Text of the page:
Chile's polymer production has been largely impacted by the earthquake that hit the country in February, propping up prices to record highs at a time of tight global supplies, leaving the market struggling to meet local demand, as per ICIS.
The name plate capacity of the PE plant at Talcahuano is 42,500 tpa while Petroquim’s PP plant capacity is 150,000 tpa. A refinery in Talcahuano, operated by Empresa Nacional del Petroleo (ENAP) has been affected by the earthquake, negatively depriving Dow Chemical and Petroquim of their main source feedstock. Both companies have declared force majeure on shipments of polyethylene (PE) and polypropylene (PP) and proceeded to consume their inventories.
Hence domestic players are turning to imports at a time of high raw material prices in the US Gulf and shortages of polymer export volumes in the western countries. Material from South Korea and China, usually seen as the last resort for Chile’s buyers, has become the best alternative for the nation price-wise, but the delayed delivery (pto 70 days in some cases) made the imports a risky proposition.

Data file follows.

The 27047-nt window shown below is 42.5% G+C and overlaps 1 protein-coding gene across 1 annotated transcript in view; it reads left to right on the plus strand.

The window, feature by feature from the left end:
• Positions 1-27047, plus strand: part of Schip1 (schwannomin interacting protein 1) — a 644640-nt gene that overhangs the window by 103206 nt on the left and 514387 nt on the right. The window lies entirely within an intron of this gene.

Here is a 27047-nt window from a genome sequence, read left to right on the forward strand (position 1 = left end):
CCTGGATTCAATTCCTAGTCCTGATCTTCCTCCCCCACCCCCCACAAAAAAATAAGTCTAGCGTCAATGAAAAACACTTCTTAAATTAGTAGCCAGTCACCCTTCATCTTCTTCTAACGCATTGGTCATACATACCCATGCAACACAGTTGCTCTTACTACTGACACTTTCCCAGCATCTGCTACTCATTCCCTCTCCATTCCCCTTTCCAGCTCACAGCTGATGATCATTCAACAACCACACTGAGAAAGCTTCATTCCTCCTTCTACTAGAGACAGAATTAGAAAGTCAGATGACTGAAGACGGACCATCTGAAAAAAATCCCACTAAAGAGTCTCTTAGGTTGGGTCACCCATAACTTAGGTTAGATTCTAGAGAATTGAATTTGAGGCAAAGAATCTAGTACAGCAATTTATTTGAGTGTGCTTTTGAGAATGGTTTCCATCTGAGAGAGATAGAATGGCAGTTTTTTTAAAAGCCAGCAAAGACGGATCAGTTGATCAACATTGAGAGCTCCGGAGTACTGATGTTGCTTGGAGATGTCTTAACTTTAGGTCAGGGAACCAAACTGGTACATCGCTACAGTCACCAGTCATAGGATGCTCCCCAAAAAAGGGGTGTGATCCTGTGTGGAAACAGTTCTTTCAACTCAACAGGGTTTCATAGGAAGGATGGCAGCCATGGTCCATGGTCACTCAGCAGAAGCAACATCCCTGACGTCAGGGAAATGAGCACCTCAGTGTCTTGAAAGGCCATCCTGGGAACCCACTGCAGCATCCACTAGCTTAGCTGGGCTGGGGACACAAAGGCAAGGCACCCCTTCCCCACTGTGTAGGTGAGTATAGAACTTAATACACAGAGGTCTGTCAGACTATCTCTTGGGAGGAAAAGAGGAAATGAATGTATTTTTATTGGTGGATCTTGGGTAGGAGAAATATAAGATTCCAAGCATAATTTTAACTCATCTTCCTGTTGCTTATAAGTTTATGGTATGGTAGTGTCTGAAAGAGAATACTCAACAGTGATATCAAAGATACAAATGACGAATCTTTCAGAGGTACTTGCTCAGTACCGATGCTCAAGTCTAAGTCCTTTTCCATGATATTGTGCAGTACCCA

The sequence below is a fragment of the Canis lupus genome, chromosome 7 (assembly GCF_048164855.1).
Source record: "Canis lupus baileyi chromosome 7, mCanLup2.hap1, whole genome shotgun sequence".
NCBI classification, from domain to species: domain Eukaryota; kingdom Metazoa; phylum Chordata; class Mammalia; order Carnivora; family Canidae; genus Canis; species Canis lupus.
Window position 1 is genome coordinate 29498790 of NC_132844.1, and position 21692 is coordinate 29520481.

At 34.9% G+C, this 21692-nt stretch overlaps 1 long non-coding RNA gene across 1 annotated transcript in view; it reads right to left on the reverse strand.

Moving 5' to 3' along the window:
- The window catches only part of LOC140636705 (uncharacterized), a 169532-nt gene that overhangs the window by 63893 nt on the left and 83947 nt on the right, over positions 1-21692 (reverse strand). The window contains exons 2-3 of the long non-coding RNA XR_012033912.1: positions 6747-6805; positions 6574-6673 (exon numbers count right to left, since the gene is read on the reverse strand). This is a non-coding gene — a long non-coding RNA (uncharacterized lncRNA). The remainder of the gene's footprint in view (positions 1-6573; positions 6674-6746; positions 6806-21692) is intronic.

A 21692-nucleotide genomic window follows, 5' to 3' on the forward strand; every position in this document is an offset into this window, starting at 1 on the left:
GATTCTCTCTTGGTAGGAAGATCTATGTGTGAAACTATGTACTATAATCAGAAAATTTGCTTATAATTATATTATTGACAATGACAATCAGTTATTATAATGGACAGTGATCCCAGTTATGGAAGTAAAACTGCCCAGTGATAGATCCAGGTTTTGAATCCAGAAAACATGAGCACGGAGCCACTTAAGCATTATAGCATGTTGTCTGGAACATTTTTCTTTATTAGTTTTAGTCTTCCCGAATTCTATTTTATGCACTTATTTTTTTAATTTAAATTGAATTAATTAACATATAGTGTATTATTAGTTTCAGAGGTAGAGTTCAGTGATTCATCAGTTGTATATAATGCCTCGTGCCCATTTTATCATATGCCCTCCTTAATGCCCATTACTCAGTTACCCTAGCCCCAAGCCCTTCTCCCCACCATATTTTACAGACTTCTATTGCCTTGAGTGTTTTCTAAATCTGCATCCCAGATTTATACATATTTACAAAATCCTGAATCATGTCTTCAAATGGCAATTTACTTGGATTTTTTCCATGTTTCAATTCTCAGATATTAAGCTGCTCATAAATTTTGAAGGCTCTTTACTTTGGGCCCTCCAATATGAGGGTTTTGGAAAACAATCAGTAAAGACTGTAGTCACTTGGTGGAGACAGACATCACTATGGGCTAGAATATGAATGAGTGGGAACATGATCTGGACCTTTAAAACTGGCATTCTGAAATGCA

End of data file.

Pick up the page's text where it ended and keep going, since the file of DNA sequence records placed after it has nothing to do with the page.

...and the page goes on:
Without the domestic alternatives, prices in Chile have surged to international levels and higher with the addition of shipping costs. LDPE offers from the US Gulf and Brazil ranged at US$1750-1830/ton CFR Chile Main Port, and is being sold to domestic converters at US2000/ton or higher. The best offers heard for LLDPE and HDPE have been from South Korea and China at about US$1580-1600/ton CFR Chile Main Port, but volumes were usually small and the offers did not last long. Since all Polystyrene (PS) consumed in Chile is imported, prices spiked as the earthquake disrupted port operations. Prices appeared to have stabilised at the current high levels, but polyolefins remained hard to get at any price.